The way was thus opened for modern Atheism. But it also gave rise to Deism, the belief that God created the universe, and was thus the first cause, and then absconded or looked down with amusement at how it all turned out while not interfering. One of the other products was Unitarianism in which God is a self conscious monad. The irony in this is that it all unfolded because of an attempt to come to certain knowledge by the application of human reason. Reason was used to deny that the God Christians worshipped could be three persons in one. For if each person had an individual consciousness, as persons have in our experience, then this could only lead to Tritheism and thus heresy.

In other words, the God that atheism objects to is a product of just the kind of rationality that atheists use to say that there is no God. In their insistence on the priority of reason, thinkers such as John Locke, although a devoted Christian, failed to embrace the doctrine of the Trinity and contributed to the erosion of Christian dogma that continues to this day.

Christian theology rightly begins with what we can see and touch, with the person of Christ. It begins with an historical event, an objective phenomenon. If we cling to the narrow rationality of the laboratory we will, first of all, discount any such event as hearsay. The constant demand for proof and certainty will mean that we will be blind to the Christian proclamation.

All we have to do to disprove the whole thing is to point to the miracle stories which are clearly impossible. But if we are willing to look further we will find that the miracles stories are not told primarily as evidence of the supernatural status of Jesus. They point to the human reality of the deep brokenness that we all experience in our lives and the possibility of healing.


The healing miracles of Jesus are not medical miracles, they are spiritual miracles. In an age before science and technology people understood the world theologically. While we see a healing miracle as medical, they saw it as spiritual. Thus when Jesus heals a leper in the gospel of Mark he tells him to go and show himself to the priests.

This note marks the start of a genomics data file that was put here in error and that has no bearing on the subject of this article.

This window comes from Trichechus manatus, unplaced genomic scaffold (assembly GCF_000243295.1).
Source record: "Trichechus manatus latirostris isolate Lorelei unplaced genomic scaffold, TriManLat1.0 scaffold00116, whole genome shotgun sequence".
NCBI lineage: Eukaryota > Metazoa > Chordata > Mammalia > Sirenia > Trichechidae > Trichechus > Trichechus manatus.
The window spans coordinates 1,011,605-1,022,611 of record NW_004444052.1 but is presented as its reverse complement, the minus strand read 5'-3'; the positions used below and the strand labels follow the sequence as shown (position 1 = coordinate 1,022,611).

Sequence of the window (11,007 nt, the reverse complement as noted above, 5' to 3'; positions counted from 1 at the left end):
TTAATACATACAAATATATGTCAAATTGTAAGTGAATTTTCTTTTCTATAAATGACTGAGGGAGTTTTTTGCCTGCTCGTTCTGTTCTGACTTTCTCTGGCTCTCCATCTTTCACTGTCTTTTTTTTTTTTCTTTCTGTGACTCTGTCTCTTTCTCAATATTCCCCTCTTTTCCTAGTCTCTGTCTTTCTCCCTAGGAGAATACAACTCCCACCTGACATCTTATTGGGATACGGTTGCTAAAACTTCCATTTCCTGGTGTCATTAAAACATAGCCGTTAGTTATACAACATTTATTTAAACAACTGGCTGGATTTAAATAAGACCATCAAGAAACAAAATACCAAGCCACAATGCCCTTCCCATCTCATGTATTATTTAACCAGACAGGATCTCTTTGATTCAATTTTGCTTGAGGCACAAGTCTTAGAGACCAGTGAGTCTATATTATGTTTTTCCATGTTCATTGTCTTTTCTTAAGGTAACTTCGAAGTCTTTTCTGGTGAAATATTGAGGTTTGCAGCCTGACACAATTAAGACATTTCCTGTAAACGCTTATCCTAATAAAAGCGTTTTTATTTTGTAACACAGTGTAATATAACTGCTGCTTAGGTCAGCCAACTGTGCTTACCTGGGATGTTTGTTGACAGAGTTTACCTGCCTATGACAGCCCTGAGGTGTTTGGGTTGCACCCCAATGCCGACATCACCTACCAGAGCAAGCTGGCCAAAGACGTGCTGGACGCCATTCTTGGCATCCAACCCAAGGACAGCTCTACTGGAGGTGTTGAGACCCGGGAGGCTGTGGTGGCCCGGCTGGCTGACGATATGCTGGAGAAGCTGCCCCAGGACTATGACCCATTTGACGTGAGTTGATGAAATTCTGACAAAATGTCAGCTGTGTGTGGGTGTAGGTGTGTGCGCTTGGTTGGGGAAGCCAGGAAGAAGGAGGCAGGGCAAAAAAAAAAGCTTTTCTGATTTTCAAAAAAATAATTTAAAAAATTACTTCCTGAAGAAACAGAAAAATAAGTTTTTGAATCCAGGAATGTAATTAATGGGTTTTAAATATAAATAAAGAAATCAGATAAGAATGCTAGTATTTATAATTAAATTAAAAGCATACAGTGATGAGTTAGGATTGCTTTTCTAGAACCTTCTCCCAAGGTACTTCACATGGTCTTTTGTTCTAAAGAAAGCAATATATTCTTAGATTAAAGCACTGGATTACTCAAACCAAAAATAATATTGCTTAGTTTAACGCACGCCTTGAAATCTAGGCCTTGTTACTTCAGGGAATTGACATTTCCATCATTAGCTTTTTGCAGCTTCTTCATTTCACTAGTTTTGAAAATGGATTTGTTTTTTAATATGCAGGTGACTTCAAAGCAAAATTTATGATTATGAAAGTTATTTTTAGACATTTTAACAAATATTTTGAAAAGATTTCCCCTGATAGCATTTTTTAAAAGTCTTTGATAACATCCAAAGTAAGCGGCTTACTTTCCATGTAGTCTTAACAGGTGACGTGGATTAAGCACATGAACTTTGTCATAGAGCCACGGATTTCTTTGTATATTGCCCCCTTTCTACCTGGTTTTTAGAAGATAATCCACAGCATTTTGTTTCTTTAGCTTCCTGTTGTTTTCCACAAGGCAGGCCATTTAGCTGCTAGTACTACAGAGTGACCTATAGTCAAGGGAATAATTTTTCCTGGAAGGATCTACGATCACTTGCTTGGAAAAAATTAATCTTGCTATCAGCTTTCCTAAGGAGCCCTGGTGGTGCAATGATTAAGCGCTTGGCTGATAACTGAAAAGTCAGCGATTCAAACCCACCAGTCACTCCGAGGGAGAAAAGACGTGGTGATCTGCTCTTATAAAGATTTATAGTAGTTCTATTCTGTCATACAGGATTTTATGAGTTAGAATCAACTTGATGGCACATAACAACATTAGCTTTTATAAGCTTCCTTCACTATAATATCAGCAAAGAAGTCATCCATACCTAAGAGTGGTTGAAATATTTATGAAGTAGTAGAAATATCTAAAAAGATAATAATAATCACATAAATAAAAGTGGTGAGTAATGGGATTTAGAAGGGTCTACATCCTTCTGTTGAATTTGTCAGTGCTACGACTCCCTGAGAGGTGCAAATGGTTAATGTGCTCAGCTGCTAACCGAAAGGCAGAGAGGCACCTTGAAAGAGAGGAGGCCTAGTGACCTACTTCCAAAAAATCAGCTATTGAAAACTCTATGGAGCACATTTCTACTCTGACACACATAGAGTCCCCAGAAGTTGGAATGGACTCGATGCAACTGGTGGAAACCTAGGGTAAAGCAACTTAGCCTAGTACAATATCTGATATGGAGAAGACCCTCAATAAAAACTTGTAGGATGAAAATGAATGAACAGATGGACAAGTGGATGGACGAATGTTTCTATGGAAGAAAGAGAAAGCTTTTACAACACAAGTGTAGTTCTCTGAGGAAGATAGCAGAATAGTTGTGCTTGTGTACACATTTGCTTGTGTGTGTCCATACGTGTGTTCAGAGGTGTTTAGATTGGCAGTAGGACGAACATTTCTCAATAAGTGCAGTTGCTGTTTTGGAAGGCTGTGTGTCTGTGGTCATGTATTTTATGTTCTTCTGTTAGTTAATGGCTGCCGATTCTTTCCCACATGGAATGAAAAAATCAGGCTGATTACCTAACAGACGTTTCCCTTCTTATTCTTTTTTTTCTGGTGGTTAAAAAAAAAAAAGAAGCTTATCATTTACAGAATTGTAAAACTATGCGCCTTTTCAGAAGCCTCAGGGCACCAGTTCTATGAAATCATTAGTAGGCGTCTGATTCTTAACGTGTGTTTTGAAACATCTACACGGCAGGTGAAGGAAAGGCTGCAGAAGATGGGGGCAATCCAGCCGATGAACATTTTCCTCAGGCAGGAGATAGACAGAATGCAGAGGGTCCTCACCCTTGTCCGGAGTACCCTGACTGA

So, to understand biblical texts we must make an attempt at standing in the shoes of the writers and recipients. We must remember that everything was about theology. When we make this step we can understand the miracle stories, for example, for what they were originally, signs of grace. An evidentialist epistemology will close our explorations before we begin.

The other objection to any attempt at expressing theology in our time comes from humanism. The humanist objection is that religion brings suffering instead of healing. Those who argue this trawl through the history of the church to argue that Christianity is intolerant and violent to anyone who opposes it. The crusades and the burning of witches are favourite examples of Christian brutality. The recent upsurge of militant Islam, 9-11 and the extreme violence perpetrated by warring factions of Islam in Palestine, Iraq and Afghanistan are all fuel to the fire of a humanism that protests against religion.

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About the Author

Peter Sellick an Anglican deacon working in Perth with a background in the biological sciences.